ROMIVReginald Omas Mamode IV: Stand Strong

(Five Easy Pieces)


Out on 25th March 2022

Pre-order/buy from Bandcamp

Reginald Omas Mamode IV: Stand Strong – album review


Stand Strong is the fourth, and most rounded, solo album by Reginald Omas Mamode IV. This fusion of hip-hop, soul and funk, built upon hypnotic beats, will ooze deeply into your consciousness. Gordon Rutherford reviews for Louder Than War.

Musically speaking, there is a veritable enlightenment happening in South London right now. Making a significant contribution is one particular collective of like-minded artists. There is Tenderlonious, Al Dobson and Henry Wu; plus, the three brothers: Mo Kolours, Jeen Bassa and Reginald Omas Mamode IV. It’s Reginald we are here to talk about today.

The claustrophobic Stand Strong is Mamode’s fourth, and most rounded, solo album. It’s a collection that evolves straight out of the nucleus of that south London collective; one that is centred upon this hazy miasma of brittle beats, hip-hop, jazz and vintage soul. Imagine Sly Stone hooked up with Burial and J Dilla to make an album and you are part way there.

At first glance, it appears to be something of an epic, with no fewer than seventeen tracks listed. You can’t complain about value for money. However, just about half of those tracks clock in at under three minutes with the remainder not much longer. Indeed, no fewer than five are listed by Mamode as interludes or intermissions. These little blipverts, averaging sixty seconds, delightfully form bridges between the sections of fuller, more conventional songs. The overall feel, therefore, is something of a collage of mini-dramas that hazily and lazily morph into one. Furthermore, because these tunes are so snackable, Stand Strong has a very sticky quality. You put it on the turntable and it sucks you into its depths, taking you way beyond the here and now.

Reginald Omas Mamode IV: Stand Strong – album review

It’s evident that Mamode has something important to say on Stand Strong, with several of the songs carrying potent messages. In a subtle way, he makes his protest eloquently against the hierarchical systems created by the ruling classes. But he is optimistic about the future, stating that “my hope is to inspire love, unity and raise a positive consciousness”. His music absolutely reflects that, although, at times, he understandably sounds drained by history. Take, the superb Our Freedom, for example. This languid groove, driven by a popping, funky bass, prepares the canvas for Mamode’s message. His words are strong, but his delivery sounds weary as he proclaims that “They took away our freedom”.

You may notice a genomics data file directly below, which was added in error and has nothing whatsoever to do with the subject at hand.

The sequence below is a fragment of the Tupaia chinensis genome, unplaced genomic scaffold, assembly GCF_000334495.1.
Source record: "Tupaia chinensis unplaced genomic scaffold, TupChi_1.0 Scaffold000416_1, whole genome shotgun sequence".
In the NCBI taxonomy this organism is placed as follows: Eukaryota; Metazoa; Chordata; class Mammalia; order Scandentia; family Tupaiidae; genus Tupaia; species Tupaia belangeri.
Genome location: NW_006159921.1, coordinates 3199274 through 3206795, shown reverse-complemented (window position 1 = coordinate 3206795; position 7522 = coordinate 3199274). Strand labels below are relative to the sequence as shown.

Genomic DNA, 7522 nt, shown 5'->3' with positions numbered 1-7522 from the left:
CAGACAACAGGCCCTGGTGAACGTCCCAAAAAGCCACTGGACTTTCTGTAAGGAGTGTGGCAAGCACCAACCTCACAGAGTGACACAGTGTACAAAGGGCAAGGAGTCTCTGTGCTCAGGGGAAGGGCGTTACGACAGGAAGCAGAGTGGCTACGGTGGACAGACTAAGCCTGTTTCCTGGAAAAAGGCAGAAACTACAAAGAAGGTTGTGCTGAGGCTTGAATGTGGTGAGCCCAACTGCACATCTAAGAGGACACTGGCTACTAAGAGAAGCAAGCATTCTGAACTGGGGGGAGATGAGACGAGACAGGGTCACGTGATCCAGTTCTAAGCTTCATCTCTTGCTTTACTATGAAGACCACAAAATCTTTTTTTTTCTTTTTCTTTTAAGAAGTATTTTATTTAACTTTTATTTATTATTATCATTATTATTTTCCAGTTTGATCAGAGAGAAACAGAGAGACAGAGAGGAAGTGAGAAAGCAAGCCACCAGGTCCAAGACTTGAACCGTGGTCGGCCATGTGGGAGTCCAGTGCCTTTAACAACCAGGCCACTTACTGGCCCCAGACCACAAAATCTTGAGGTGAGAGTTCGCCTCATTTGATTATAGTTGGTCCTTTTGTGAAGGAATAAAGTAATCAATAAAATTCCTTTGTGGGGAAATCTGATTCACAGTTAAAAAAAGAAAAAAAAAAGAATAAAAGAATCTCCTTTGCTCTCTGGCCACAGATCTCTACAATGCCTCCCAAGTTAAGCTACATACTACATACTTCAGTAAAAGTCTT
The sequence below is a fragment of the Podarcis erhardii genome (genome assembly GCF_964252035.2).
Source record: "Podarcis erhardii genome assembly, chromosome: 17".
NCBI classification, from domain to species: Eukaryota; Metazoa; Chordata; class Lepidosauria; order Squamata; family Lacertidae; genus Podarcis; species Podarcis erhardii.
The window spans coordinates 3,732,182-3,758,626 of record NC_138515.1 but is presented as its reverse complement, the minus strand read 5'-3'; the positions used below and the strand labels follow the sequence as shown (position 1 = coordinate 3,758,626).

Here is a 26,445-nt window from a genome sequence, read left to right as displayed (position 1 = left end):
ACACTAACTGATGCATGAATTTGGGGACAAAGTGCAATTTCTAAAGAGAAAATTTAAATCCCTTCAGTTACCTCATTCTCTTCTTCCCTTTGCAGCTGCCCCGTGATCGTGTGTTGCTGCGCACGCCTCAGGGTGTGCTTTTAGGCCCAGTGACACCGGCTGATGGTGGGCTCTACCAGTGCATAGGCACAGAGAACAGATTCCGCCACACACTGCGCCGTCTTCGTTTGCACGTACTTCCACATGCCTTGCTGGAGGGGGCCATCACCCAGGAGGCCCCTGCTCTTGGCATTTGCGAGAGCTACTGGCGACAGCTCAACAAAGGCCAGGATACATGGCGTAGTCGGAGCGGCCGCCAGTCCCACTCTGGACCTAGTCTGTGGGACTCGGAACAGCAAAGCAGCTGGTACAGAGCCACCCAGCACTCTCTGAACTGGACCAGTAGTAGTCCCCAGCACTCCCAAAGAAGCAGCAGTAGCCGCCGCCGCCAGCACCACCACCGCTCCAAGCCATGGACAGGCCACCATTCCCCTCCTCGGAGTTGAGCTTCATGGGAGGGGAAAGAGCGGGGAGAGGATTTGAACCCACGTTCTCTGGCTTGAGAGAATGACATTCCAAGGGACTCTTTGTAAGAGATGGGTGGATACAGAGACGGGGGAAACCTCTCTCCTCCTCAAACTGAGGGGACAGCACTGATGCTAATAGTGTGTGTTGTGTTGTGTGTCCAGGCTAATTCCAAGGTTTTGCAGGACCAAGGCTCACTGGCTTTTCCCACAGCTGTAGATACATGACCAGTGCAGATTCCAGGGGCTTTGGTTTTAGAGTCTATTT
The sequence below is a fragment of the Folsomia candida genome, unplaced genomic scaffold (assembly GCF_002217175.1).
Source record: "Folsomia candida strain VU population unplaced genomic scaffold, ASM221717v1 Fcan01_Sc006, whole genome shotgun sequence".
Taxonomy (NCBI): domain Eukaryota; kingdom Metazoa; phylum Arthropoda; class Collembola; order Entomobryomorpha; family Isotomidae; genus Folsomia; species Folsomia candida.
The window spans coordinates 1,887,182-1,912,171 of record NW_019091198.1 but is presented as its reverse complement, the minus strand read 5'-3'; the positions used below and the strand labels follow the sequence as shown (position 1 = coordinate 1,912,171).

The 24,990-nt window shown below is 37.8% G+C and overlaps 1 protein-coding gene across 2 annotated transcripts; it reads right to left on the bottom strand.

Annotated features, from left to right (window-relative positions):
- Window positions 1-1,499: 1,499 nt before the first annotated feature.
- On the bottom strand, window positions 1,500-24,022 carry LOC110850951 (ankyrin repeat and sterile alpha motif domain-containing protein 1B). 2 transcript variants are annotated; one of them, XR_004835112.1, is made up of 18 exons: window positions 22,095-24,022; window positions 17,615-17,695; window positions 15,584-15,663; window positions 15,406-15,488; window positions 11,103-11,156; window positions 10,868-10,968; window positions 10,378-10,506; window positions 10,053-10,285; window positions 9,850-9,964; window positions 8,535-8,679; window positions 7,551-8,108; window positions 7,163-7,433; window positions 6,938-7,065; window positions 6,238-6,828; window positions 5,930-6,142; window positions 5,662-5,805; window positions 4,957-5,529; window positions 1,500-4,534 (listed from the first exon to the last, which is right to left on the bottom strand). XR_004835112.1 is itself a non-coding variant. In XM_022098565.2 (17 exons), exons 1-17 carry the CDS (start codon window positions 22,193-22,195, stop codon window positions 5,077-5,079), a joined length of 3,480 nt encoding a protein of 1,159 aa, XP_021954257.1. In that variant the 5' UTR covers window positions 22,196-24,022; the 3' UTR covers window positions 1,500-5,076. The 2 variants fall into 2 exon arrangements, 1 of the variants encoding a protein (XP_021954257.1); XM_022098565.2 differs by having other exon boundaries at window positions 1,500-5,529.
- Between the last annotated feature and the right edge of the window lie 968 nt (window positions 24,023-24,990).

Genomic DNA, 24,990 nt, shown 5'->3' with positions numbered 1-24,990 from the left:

Another feature of Our Freedom – and the entire album – is the presence of a soulful Fender Rhodes. This magnificent member of the keyboard family dominates Stand Strong, bringing a bright and bluesy vibe to the outstanding Welcome Stranger and a fuzzy feel to Trippin’. As hinted at earlier, the spirit of Sly Stone is all over this album and Trippin’ is the perfect case in point.

The Days Of Slavery is another potent protest song. This spiritual, gospel is in the same ballpark as the recent releases by Gabriels, with a moving vocal delivery supplemented by soulful backing vocals. This style of backing vocal is deployed to great effect by Mamode on a few occasions, with Welcome Stranger being another example. The album’s highlight comes in the shape of the powerful title track, which swirls giddily atop glitchy beats. Once again, Mamode sounds weary, worn down by a world that has consistently and steadfastly refused to do the right thing. He implores us to Stand Strong, whilst sounding sapped by the fight.

There is something simple about Stand Strong. Mamode has stripped these songs back to the bare bones, creating a collection of short minimalist trinkets. There is the minimum of fuss or frippery. Moreover, once the groove is established on each song, it stays put. Forget about in-song meanderings or deviations; this isn’t prog. The tunes get into the groove and stay there – and that’s just fine. That fusion of percussive patterns, funky basslines and soulful keys result in an end product that is, invariably, hypnotic and mesmerising.

At seventeen tracks long, there can be no grumbles with regard to the quantity of music on Stand Strong. Critically, however, quality always outweighs quantity. Pleasingly, this is one album where there are categorically no concerns on that score.


Reginald Omas Mamode IV is on Instagram and Facebook.

Five Easy Pieces can be found here. They are also on Twitter and Facebook.


All words by Gordon Rutherford. More writing by Gordon can be found in his archive.

Gordon is also on Twitter as @R11Gordon and has a website here:



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Author of Midnight at the Old Aces. Part time bassist, guitarist and synth noodler. Enthusiastic photographer.


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